Gateway Gazette

Earliest Sunrises Come Before the Summer Solstice

Posted by Bruce McClure

For the Northern Hemisphere: June is a super month for an early morning walk. The dawn light is beautiful at this time of year. At mid-northern latitudes in the Northern Hemisphere, your earliest sunrises of the year happen around now.

For the Southern Hemisphere: If you relish the daylight, as many do, you’ll be glad to know your sunsets will soon be shifting later! The earliest sunsets of the year are taking place around now for those at mid-latitudes in the Southern Hemisphere.

At mid-northern latitudes, you’ll have to get up mighty early to catch the moon and the red planet Mars before sunrise this week! Read more.
Early sunrise in Sweden via Per Ola Wiberg.

The exact date of earliest sunrise (and earliest sunset) varies with latitude. At 40 degrees north latitude – the latitude of, say, Philadelphia in Pennsylvania, the Mediterranean Sea and northern Japan – the earliest sunrise of the year will happen on June 14. For that same latitude, the latest sunset of the year will fall on or near June 27. Meanwhile, the longest day of the year – the day containing the greatest amount of daylight, overall – comes on the solstice on June 20.

So it is for other Northern Hemisphere latitudes. The dates of earliest sunrise and latest sunset don’t coincide exactly with the solstice. Appreciably south of Philadelphia’s latitude, the earliest sunrise has already come and gone (in late May or early June) and the latest sunset occurs at a later date (sometimes as late as July). In Hawaii, for instance, the earliest sunrise precedes the June solstice by about two weeks, and the latest sunset comes about two weeks after. Farther north, the earliest sunrise and latest sunset happen closer to the June solstice. Check it out at your latitude, using links on our almanac page.

The earliest sunrises come before the summer solstice because the day is more than 24 hours long at this time of the year. In the Southern Hemisphere, the earliest sunsets of the year come before the winter solstice for the same reason.

View larger. | June sunrise over Currituck, North Carolina. Image via Greg Diesel Walck – Lunar/Landscape Photographer.

In June, the day (as measured by successive returns of the midday sun) is nearly 1/4 minute longer than 24 hours. Hence, the midday sun (solar noon) comes later by the clock on the June solstice than it does one week before. Therefore, the sunrise and sunset times also come later by the clock, as the tables below help to explain.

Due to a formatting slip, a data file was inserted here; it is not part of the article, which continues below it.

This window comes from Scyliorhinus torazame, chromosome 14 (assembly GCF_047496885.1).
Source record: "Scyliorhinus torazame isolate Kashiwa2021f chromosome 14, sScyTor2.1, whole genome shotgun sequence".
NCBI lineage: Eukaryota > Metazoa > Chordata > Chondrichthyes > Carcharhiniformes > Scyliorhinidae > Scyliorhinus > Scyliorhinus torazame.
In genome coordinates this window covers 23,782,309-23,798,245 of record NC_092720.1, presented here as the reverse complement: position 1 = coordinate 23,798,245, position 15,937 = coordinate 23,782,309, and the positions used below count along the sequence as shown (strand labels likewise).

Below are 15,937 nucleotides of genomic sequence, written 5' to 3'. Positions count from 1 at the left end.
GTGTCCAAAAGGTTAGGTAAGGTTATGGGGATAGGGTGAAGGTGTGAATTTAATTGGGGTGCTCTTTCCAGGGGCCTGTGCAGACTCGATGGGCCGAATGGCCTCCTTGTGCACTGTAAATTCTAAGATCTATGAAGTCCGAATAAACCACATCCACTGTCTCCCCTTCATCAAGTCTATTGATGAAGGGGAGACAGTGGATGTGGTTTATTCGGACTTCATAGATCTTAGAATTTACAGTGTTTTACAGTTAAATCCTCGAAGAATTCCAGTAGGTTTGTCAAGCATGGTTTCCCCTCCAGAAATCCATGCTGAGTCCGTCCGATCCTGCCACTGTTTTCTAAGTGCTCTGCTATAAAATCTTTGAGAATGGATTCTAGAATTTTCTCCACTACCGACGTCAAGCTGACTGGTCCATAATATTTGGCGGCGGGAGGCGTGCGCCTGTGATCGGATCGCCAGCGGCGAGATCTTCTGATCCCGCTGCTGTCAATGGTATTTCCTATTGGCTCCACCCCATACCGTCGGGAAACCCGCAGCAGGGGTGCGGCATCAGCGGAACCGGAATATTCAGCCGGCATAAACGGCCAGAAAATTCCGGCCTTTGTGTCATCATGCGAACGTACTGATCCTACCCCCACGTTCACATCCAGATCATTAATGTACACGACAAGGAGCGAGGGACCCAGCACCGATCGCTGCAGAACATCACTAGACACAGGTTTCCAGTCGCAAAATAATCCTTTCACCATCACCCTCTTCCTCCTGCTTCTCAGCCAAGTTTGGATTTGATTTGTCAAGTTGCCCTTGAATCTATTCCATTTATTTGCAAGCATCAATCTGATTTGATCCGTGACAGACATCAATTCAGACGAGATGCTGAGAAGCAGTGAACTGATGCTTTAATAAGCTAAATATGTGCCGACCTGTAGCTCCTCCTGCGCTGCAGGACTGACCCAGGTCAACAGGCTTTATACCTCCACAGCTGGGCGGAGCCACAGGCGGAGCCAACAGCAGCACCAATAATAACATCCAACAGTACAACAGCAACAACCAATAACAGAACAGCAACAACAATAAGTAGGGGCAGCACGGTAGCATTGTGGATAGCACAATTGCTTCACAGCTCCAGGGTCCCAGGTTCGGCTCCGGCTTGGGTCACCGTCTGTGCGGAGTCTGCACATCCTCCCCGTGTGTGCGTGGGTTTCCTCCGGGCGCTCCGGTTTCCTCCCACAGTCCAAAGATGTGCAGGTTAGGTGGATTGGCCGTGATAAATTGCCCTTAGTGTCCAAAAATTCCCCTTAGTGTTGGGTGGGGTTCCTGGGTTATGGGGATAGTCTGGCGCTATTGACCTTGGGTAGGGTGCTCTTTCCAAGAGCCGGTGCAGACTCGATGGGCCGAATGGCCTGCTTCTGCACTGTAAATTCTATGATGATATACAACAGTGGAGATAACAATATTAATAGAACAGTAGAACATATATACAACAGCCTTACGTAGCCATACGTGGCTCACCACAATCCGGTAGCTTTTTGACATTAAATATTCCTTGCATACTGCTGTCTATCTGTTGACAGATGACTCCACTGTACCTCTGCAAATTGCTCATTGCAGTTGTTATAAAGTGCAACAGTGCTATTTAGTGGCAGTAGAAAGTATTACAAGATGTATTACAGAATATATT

For Philadelphia (40 degrees north latitude)

DateSunriseMidday (Solar Noon)SunsetDaylight Hours
June 135:31 a.m.1:00 p.m.8:30 p.m.14h 59m 03s
June 205:32 a.m.1:02 p.m.8:32 p.m.15h 00m 36s

For Valdivia, Chile (40 degrees south latitude)

DateSunriseMidday (Solar Noon)SunsetDaylight Hours
June 138:12 a.m.12:53 p.m.5:34 p.m.9h 22m 07s
June 208:14 a.m.12:54 p.m.5:35 p.m.9h 20m 38s


The primary reason for the earliest sunrise preceding the summer solstice (and the earliest sunset preceding the winter solstice) is the inclination of the Earth’s rotational axis. The earliest sunrise or sunset would take place before the solstice even if the Earth went around the sun in a circular orbit.

However, the Earth’s elliptical orbit does affect the severity of the phenomenon. At the June solstice, Earth in its orbit is rather close to aphelion – its farthest point from the sun – which lessens the effect. At the December solstice, Earth is rather close to perihelion – its closest point to the sun – which accentuates it.

At middle latitudes, the earliest sunrise/sunset comes about one week before the June summer/winter solstice, and the latest sunset/sunrise about one week after the June solstice.

Yet, at the other end of the year, at middle latitudes, the earliest sunset/sunrise comes about two weeks before the December winter/summer solstice, and the latest sunrise/sunset about two weeks after the December solstice.

Early sunrise by Flickr user Rafal Zieba.

Bottom line: Are you an early riser? If so – if you live in the Northern Hemisphere – you might know your earliest sunrises of the year are happening now. Southern Hemisphere? Your earliest sunsets are around now.

Read more stories about our planet and beyond from EarthSky News!

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